2D Trudeau ban: Canada halts cardboard cutouts of PM in US
The Trudeau replicas have popped up across the US, including at Canada Day celebrations and the Austin, Texas, art festival SXSW.
Canadian consulates and embassies have been told to stop using cardboard cutouts of Trudeau by Global Affairs Canada, a government body that manages the country’s diplomatic and consular relations.
"We are aware of instances where our missions in the United States had decided to purchase and use these cutouts," spokesman Michael O'Shaughnessy told CBC. "The missions have been asked to no longer use these for their events."
Global Affairs didn’t explain why the Trudeaus are a no-go. Many online expressed an interest in getting a Trudeau of their own, while others made jokes about the paper PM.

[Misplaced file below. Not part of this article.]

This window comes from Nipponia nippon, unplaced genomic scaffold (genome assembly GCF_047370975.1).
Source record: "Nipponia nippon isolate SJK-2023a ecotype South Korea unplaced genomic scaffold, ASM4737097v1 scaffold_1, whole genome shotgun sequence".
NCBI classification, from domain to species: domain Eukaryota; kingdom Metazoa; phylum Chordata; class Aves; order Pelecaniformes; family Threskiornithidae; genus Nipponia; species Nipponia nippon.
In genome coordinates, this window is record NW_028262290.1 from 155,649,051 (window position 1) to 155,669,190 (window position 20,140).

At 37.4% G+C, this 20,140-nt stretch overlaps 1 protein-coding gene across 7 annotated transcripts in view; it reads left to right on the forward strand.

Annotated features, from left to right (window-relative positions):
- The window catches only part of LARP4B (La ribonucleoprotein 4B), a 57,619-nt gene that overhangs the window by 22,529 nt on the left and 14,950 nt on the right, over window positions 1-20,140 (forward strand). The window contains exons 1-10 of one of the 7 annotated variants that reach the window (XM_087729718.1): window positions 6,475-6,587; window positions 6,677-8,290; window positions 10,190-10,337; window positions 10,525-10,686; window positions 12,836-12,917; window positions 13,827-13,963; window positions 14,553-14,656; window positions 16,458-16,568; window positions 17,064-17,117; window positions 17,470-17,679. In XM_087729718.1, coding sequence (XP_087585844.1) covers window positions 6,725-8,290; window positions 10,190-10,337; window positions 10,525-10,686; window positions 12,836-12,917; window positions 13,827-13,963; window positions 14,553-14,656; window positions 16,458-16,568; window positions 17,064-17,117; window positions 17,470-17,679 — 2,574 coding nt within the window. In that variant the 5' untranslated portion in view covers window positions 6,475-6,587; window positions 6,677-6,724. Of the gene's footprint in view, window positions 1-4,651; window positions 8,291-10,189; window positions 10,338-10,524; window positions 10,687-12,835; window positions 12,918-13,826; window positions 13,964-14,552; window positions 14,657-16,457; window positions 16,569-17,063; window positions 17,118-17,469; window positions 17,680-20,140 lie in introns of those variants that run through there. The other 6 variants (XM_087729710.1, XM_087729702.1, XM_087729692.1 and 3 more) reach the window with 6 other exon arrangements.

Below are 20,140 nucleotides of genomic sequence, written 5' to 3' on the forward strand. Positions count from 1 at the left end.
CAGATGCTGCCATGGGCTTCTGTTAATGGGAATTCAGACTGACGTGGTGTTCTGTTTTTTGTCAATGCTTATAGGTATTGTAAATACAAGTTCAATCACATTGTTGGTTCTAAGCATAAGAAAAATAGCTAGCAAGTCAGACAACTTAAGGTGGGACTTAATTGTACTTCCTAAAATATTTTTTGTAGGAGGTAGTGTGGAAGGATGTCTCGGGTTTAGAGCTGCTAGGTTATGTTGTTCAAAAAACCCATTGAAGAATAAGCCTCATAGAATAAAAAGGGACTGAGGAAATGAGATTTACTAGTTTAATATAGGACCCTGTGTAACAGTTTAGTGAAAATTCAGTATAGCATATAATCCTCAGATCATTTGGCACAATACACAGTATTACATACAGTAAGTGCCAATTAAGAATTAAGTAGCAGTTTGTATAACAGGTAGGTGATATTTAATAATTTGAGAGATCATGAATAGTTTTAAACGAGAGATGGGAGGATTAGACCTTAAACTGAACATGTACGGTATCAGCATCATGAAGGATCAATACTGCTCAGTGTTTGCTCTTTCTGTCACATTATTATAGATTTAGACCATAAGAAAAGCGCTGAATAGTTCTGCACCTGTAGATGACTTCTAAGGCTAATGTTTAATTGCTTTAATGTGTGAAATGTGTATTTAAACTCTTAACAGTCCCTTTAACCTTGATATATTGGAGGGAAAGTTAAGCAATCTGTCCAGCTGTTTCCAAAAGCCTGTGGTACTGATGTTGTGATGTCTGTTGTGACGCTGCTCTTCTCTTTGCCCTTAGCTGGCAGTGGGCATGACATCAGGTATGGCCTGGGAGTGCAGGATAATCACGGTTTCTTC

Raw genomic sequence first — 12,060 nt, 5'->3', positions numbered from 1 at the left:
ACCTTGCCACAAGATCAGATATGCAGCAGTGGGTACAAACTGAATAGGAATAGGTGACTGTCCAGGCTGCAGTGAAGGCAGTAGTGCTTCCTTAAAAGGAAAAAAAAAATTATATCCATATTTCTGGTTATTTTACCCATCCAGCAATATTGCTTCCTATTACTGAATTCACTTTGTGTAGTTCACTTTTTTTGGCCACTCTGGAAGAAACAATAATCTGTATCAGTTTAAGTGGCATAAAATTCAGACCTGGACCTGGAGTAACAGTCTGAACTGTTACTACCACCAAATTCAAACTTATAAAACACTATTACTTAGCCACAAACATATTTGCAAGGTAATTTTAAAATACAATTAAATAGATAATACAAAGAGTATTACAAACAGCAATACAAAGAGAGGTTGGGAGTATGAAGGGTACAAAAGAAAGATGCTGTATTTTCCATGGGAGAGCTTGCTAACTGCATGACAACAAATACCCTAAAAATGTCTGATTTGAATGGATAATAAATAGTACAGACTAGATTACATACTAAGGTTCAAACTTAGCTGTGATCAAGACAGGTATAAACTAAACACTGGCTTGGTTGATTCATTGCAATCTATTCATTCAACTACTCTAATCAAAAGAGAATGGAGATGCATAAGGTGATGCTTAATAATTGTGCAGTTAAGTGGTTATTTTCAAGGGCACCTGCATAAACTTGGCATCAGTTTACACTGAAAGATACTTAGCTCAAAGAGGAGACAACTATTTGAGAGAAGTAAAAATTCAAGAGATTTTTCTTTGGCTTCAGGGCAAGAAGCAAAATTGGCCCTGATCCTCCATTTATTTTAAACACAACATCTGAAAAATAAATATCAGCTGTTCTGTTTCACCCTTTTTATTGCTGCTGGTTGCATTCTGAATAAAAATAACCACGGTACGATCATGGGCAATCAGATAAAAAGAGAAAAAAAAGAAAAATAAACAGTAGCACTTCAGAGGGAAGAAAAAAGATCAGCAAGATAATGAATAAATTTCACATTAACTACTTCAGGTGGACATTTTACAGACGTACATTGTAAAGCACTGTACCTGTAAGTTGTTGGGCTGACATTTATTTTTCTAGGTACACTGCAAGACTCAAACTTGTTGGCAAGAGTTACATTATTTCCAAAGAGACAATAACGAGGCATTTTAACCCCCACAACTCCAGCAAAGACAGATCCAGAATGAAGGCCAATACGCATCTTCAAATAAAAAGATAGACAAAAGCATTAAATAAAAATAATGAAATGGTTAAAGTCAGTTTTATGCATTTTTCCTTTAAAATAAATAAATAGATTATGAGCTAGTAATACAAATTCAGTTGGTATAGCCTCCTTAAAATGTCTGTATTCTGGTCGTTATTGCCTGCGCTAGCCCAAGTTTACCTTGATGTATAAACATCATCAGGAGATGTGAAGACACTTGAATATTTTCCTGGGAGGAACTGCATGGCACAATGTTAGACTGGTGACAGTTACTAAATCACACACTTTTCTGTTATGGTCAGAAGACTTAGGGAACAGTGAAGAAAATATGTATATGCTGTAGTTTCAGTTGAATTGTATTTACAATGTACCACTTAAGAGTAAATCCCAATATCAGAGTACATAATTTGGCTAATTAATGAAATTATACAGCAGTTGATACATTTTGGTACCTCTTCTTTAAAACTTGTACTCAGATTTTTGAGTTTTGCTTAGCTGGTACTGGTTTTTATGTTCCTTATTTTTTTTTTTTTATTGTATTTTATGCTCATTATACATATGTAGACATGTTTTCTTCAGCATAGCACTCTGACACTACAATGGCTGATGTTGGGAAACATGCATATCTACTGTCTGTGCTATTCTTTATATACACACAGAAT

Strangely, the cardboard Trudeau use came to a head following a freedom of information request made by the opposition Conservative Party, which uncovered emails sent between consular and embassy staff.
It revealed the Washington, DC embassy ordered a Trudeau for 147 Canadian dollars (USD $110) and paid an extra $72.80 ($54 USD) for express delivery so that the cardboard Canadian would arrive in time for Canada Day last year.
"A life-size, two-dimensional cutout is probably a perfect metaphor for everything that Justin Trudeau represents," Conservative MP John Brassard said. "You've got the shallow facade, and yet there's very little in the way of depth or substance there."
The emails also reveal the Atlanta consulate’s Trudeau cutout was the inspiration for the Washington one. When asked whether Atlanta had received permission from Ottowa, the Atlanta consul general said she asked but didn’t receive a reply, adding, “But as added cover, the US embassy in Ottawa has one of the Obamas.”